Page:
The University of London Insitute of English Studies, School of Advanced Study, is hosting a one-day conference on Saturday 29 May, 2004, on “Romantic-Era Writing for Children.” the conference is co-organised by Chawton House Library, the University of Southampton and the Corvey-Hallam Project. It’s schedule and information on attendance can be found here. Or email email@example.com to register.
Keats House given Full Registered Museum status
It was recently announced that the The Keats House in Hampstead has achieved full Registered Museum Status from The Museums, Libraries and Archives Council (MLA–but not to be confused with the Modern Language Association in the US).
The Registration Scheme for Museums and Galleries in the United Kingdom was introduced in 1988, and a second phase was launched in 1995. It measures museum performance against accepted professional standards and, according to the Scheme, has the following aims:
The special exhibit on William Hazlitt’s 1824 work Spirit of the Age remains at The Wordsworth Museum at Dove Cottage through June 6. The Wordsworth Trust will publish a new edition of The Spirit of the Age to coincide with the exhibition, with a preface by Michael Foot and illustrated with the portraits from the exhibition. Besides Wordsworth and Coleridge, the exhibit includes portraits of Thomas Malthus, Jeremy Bentham, Leigh Hunt, and William Wilberforce. Tom Paulin reviews the exhibit in The Guardian for April 10.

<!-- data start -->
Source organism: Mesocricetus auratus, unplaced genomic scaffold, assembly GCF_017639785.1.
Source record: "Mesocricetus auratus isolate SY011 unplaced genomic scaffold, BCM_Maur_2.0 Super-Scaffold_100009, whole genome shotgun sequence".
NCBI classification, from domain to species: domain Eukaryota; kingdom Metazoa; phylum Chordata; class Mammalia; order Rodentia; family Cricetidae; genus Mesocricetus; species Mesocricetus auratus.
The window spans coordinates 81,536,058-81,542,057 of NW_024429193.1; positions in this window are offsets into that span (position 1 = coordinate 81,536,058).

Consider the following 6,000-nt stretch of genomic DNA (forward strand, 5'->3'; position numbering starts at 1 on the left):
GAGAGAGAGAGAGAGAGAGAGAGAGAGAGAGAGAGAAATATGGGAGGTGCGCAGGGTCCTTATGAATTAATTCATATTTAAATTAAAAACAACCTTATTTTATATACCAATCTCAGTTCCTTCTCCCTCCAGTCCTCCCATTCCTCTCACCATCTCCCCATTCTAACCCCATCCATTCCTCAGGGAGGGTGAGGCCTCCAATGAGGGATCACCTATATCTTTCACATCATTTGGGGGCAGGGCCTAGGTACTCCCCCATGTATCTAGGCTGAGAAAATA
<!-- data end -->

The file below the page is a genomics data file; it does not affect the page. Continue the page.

“New Views of Byron in Context,” a one-day conference, Saturday 8 May 2004, organized by the Newstead Byron Society and the Midland Romantic Seminar, held at the Nottingham Trent University Clifton Campus, Ada Byron King Building. See the International Byron Society’s event page.
At Newstead Abbey: a new exhibition, 1 April – 30 September 2004, Byron at Southwell: Randy and Rebellious, previously unseen material highlighting Byron’s rebellious and amorous youth in Nottinghamshire and focusing on his friendship with the Pigot family of Southwell.
Charles E. Robinson
The Byron Society of America
Earlier today, May 1, BBC Radio Four broadcast a news item on the Bodleian Library’s appeal to purchase the Abinger papers. (See this previous posting on the RC blog.)
Broadcast on “Today,” the UK’s premier current affairs program, with a daily audience of 8 million, this was a brief conversation between Rebecca Jones, the BBC Arts correspondent, Richard Ovenden, Keeper of Special Collections and Western Manuscripts at the Bodleian Library, and scholar and editor Pamela Clemit. The conversation can be heard (in Real Audio format) at this link:
(It appears at 0745 in today’s running order. To play the audio file, scroll down to 0745 and click on the link.)